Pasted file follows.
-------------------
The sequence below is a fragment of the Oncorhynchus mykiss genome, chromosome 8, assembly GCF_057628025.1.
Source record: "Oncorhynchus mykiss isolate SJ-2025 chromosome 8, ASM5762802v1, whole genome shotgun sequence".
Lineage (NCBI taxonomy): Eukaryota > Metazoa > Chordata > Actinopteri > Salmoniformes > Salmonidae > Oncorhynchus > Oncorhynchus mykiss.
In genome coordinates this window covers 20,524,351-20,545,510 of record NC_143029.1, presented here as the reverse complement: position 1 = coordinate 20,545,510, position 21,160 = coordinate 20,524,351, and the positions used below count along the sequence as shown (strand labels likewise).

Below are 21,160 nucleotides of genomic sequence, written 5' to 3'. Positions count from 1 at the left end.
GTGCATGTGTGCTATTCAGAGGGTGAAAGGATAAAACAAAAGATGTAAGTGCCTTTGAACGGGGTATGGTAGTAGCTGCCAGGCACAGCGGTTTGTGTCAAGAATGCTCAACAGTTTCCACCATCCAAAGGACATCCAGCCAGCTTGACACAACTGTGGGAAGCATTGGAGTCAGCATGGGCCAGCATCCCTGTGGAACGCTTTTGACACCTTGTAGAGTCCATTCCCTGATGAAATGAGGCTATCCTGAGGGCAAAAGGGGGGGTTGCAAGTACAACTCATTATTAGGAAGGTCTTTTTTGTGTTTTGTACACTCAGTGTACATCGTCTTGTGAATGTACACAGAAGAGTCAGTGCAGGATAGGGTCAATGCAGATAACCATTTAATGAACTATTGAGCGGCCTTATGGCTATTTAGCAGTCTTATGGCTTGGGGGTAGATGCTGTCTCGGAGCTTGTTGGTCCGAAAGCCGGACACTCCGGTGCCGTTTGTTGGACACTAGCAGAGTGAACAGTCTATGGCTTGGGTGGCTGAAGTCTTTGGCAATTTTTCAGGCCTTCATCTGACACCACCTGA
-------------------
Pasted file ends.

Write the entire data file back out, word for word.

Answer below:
The sequence below is a fragment of the Oncorhynchus mykiss genome, chromosome 8, assembly GCF_057628025.1.
Source record: "Oncorhynchus mykiss isolate SJ-2025 chromosome 8, ASM5762802v1, whole genome shotgun sequence".
Lineage (NCBI taxonomy): Eukaryota > Metazoa > Chordata > Actinopteri > Salmoniformes > Salmonidae > Oncorhynchus > Oncorhynchus mykiss.
In genome coordinates this window covers 20,524,351-20,545,510 of record NC_143029.1, presented here as the reverse complement: position 1 = coordinate 20,545,510, position 21,160 = coordinate 20,524,351, and the positions used below count along the sequence as shown (strand labels likewise).

Below are 21,160 nucleotides of genomic sequence, written 5' to 3'. Positions count from 1 at the left end.
GTGCATGTGTGCTATTCAGAGGGTGAAAGGATAAAACAAAAGATGTAAGTGCCTTTGAACGGGGTATGGTAGTAGCTGCCAGGCACAGCGGTTTGTGTCAAGAATGCTCAACAGTTTCCACCATCCAAAGGACATCCAGCCAGCTTGACACAACTGTGGGAAGCATTGGAGTCAGCATGGGCCAGCATCCCTGTGGAACGCTTTTGACACCTTGTAGAGTCCATTCCCTGATGAAATGAGGCTATCCTGAGGGCAAAAGGGGGGGTTGCAAGTACAACTCATTATTAGGAAGGTCTTTTTTGTGTTTTGTACACTCAGTGTACATCGTCTTGTGAATGTACACAGAAGAGTCAGTGCAGGATAGGGTCAATGCAGATAACCATTTAATGAACTATTGAGCGGCCTTATGGCTATTTAGCAGTCTTATGGCTTGGGGGTAGATGCTGTCTCGGAGCTTGTTGGTCCGAAAGCCGGACACTCCGGTGCCGTTTGTTGGACACTAGCAGAGTGAACAGTCTATGGCTTGGGTGGCTGAAGTCTTTGGCAATTTTTCAGGCCTTCATCTGACACCACCTGA